The writing time started out smoothly, but after about twenty minutes had elapsed (the show kindly keeps a tally in the corner), things began to break down in the workroom. Zooming in on Melissa, a barista from Brooklyn and a recent graduate of an MFA program, it was clear that she was starting to become uncomfortable. When the camera panned behind her, her word processor had been minimized and she was trying to open a web browser. Getting more and more frustrated at the error message, she broke the fourth wall and asked for help connecting to the internet. A disembodied voice quickly told her that there was no wifi, in order to keep the competition fair. With this previously unknown bit of information brought to light, many writers began to panic.

“I’m pretty disappointed about the lack of internet,” Julia, a recent MFA grad from Brooklyn confided to the camera. “I usually use it for research to give my characters quirky diseases.”

The writers found other ways to help with the process, with some chatting about their influences (while Samantha praised Joyce’s “The Dead” as the perfect short story, the rest nodded vigorously, mumbling about “the use of words” in Ulysses) over mini pies. Others found ways to straighten up the workroom. “People never clean behind the fridge, so I’m glad we were able to help out,” explained Timothy, a bespectacled MFA graduate and rooftop beekeeper from Brooklyn. “It was pretty nasty,” he added.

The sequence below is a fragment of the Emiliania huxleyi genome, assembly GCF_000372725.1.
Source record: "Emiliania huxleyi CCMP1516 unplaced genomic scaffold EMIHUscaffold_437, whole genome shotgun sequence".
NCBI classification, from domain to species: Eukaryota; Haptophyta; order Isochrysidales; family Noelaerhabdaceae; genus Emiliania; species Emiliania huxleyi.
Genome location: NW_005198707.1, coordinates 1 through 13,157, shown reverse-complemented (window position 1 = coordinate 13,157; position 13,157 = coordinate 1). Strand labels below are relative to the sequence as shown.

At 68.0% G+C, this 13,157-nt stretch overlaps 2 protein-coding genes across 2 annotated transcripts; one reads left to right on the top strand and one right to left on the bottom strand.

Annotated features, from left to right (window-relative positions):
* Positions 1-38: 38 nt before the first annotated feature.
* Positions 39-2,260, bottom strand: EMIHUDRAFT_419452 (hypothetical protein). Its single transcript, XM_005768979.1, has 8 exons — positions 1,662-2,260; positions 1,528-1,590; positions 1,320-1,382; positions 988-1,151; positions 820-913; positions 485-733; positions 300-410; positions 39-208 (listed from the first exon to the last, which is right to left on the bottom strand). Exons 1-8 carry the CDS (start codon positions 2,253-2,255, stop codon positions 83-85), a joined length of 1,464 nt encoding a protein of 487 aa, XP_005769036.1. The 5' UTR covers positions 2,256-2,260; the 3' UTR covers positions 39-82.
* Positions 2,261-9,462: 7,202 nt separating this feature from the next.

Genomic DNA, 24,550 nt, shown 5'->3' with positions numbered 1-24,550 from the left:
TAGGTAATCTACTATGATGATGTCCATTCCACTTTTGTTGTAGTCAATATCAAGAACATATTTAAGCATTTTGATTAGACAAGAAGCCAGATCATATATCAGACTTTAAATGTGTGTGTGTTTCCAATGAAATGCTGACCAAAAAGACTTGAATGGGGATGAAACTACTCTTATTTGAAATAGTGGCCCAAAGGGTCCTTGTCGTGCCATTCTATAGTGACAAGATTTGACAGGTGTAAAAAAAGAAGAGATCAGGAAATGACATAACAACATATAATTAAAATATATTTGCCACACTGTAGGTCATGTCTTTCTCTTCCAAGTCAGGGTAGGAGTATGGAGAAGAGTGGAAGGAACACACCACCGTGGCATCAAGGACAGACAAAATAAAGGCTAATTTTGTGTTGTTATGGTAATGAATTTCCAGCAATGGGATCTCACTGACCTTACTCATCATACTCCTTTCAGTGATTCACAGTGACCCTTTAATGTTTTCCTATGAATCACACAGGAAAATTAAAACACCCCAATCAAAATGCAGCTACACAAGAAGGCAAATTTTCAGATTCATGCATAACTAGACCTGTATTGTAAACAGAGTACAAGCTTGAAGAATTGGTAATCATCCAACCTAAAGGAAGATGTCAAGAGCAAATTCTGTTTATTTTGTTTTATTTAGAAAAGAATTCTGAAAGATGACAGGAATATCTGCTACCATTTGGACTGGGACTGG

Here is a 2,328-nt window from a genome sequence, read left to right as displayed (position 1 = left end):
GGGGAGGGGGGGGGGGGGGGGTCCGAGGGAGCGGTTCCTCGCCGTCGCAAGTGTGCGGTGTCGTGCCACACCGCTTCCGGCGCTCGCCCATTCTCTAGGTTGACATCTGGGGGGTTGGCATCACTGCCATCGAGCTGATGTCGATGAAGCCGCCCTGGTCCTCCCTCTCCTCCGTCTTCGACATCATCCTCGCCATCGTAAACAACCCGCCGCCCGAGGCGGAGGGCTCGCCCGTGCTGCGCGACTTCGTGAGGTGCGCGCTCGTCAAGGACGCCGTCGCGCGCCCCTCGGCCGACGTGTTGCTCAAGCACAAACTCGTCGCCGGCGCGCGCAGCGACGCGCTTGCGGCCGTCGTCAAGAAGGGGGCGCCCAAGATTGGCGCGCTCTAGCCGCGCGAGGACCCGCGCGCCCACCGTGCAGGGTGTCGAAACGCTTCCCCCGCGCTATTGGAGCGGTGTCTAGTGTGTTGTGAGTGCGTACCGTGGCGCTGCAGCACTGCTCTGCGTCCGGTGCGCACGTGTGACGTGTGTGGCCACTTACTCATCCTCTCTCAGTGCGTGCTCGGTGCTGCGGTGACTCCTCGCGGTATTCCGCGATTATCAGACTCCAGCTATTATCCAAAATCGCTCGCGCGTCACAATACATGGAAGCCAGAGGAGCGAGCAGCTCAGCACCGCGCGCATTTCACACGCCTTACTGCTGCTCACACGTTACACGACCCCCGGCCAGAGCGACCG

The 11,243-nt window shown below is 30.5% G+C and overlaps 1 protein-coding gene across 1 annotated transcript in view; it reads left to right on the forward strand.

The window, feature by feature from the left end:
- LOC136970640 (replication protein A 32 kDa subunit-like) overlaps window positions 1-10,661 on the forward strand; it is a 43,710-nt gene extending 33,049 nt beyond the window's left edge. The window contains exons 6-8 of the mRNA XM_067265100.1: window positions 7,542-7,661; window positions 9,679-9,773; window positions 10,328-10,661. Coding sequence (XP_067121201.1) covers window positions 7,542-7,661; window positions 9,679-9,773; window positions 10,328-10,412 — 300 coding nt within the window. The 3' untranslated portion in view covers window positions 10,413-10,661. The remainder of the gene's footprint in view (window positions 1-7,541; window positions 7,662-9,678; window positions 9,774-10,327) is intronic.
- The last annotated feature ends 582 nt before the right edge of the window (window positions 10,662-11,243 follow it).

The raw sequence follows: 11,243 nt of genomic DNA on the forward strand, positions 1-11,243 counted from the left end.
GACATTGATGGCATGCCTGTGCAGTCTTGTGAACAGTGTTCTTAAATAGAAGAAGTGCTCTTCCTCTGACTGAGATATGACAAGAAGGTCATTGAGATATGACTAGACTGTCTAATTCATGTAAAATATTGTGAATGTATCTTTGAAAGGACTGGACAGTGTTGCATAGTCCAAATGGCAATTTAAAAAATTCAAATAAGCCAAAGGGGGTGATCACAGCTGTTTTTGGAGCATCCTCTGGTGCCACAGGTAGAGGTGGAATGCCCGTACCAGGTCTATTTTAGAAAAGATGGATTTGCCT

When it came time for workshop, the previously amicable environment became tense. “This is Project Write Stuff,” shouted Xavier, throwing his Moleskine to the ground, “not Project Typing.” Many in the group cooed at him, clearly nervous about the imminent meltdown. “Your ideas are the best, but you actually only wrote a sentence and then doodled a dragon,” Melissa explained. “Genius takes time,” Xavier shouted, and then bolted out the door.

After spending some more time writing, editing, doodling, snacking, and cleaning, the contestants were done for the day. Their housing was void of paper so that no one could continue writing. The camera caught Xavier, who had finally calmed down after his earlier outburst, writing notes on his arms. Is this cheating? It was up to the judges to decide. “But you can’t just shut off the fountain,” he explained. In the end, it barely mattered, as many others recorded clandestine voice memos and utilized mnemonic devices to remember their ideas. “It came to me when I woke up,” explained Timothy. “I just need to remember, PLATYPUS, which stands for…well, you’ll just have to find out!”

For judging, the contestants were seated in a circle, with the three judges at a desk in the middle. They read quietly as the contestants shifted uncomfortably in their seats. In the end, it was poor Timothy who was sent home. “This is like Steinbeck meets a garbage truck,” Eric S. said, tossing the crumpled pages into the ceremonial trash bin.

Tune in next week, when the writers will be put into teams to complete a short story by way of the exquisite corpse.

Jennifer Ray Morell is a writer and music photographer from New York City. Her work has appeared in The Ruckus, Tin House, Underwater New York, and Sundog Lit.